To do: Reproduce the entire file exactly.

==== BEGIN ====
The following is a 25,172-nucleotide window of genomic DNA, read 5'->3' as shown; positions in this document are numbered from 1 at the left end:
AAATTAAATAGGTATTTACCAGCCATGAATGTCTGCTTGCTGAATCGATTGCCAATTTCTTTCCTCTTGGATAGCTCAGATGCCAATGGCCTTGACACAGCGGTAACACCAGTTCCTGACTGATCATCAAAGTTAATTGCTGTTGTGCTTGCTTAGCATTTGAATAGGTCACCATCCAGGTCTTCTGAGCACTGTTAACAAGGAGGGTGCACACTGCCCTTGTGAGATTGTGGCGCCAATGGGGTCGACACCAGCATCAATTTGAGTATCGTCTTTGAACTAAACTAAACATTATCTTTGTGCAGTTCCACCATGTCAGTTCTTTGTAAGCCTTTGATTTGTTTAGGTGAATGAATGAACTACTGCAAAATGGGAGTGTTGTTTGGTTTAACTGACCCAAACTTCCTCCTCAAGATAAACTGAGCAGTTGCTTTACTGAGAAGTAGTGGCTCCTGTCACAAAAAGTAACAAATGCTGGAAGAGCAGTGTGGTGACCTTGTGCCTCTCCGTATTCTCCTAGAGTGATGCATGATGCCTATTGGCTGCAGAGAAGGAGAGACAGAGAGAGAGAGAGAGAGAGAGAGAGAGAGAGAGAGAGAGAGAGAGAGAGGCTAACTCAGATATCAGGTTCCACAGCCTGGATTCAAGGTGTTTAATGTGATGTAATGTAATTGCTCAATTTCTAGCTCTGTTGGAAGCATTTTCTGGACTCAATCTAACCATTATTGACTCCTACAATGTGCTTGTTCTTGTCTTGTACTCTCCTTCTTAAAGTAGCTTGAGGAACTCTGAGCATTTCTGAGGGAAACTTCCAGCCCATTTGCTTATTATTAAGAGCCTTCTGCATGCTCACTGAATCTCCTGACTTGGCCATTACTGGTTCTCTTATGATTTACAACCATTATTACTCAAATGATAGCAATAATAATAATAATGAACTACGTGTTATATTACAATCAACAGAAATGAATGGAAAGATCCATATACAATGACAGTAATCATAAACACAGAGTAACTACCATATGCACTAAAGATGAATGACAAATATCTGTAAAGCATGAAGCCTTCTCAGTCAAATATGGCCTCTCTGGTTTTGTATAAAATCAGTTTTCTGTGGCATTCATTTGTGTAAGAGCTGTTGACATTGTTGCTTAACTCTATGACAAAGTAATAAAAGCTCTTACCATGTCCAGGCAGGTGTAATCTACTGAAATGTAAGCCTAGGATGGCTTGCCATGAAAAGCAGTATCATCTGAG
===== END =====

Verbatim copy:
The following is a 25,172-nucleotide window of genomic DNA, read 5'->3' as shown; positions in this document are numbered from 1 at the left end:
AAATTAAATAGGTATTTACCAGCCATGAATGTCTGCTTGCTGAATCGATTGCCAATTTCTTTCCTCTTGGATAGCTCAGATGCCAATGGCCTTGACACAGCGGTAACACCAGTTCCTGACTGATCATCAAAGTTAATTGCTGTTGTGCTTGCTTAGCATTTGAATAGGTCACCATCCAGGTCTTCTGAGCACTGTTAACAAGGAGGGTGCACACTGCCCTTGTGAGATTGTGGCGCCAATGGGGTCGACACCAGCATCAATTTGAGTATCGTCTTTGAACTAAACTAAACATTATCTTTGTGCAGTTCCACCATGTCAGTTCTTTGTAAGCCTTTGATTTGTTTAGGTGAATGAATGAACTACTGCAAAATGGGAGTGTTGTTTGGTTTAACTGACCCAAACTTCCTCCTCAAGATAAACTGAGCAGTTGCTTTACTGAGAAGTAGTGGCTCCTGTCACAAAAAGTAACAAATGCTGGAAGAGCAGTGTGGTGACCTTGTGCCTCTCCGTATTCTCCTAGAGTGATGCATGATGCCTATTGGCTGCAGAGAAGGAGAGACAGAGAGAGAGAGAGAGAGAGAGAGAGAGAGAGAGAGAGAGAGAGAGAGAGGCTAACTCAGATATCAGGTTCCACAGCCTGGATTCAAGGTGTTTAATGTGATGTAATGTAATTGCTCAATTTCTAGCTCTGTTGGAAGCATTTTCTGGACTCAATCTAACCATTATTGACTCCTACAATGTGCTTGTTCTTGTCTTGTACTCTCCTTCTTAAAGTAGCTTGAGGAACTCTGAGCATTTCTGAGGGAAACTTCCAGCCCATTTGCTTATTATTAAGAGCCTTCTGCATGCTCACTGAATCTCCTGACTTGGCCATTACTGGTTCTCTTATGATTTACAACCATTATTACTCAAATGATAGCAATAATAATAATAATGAACTACGTGTTATATTACAATCAACAGAAATGAATGGAAAGATCCATATACAATGACAGTAATCATAAACACAGAGTAACTACCATATGCACTAAAGATGAATGACAAATATCTGTAAAGCATGAAGCCTTCTCAGTCAAATATGGCCTCTCTGGTTTTGTATAAAATCAGTTTTCTGTGGCATTCATTTGTGTAAGAGCTGTTGACATTGTTGCTTAACTCTATGACAAAGTAATAAAAGCTCTTACCATGTCCAGGCAGGTGTAATCTACTGAAATGTAAGCCTAGGATGGCTTGCCATGAAAAGCAGTATCATCTGAG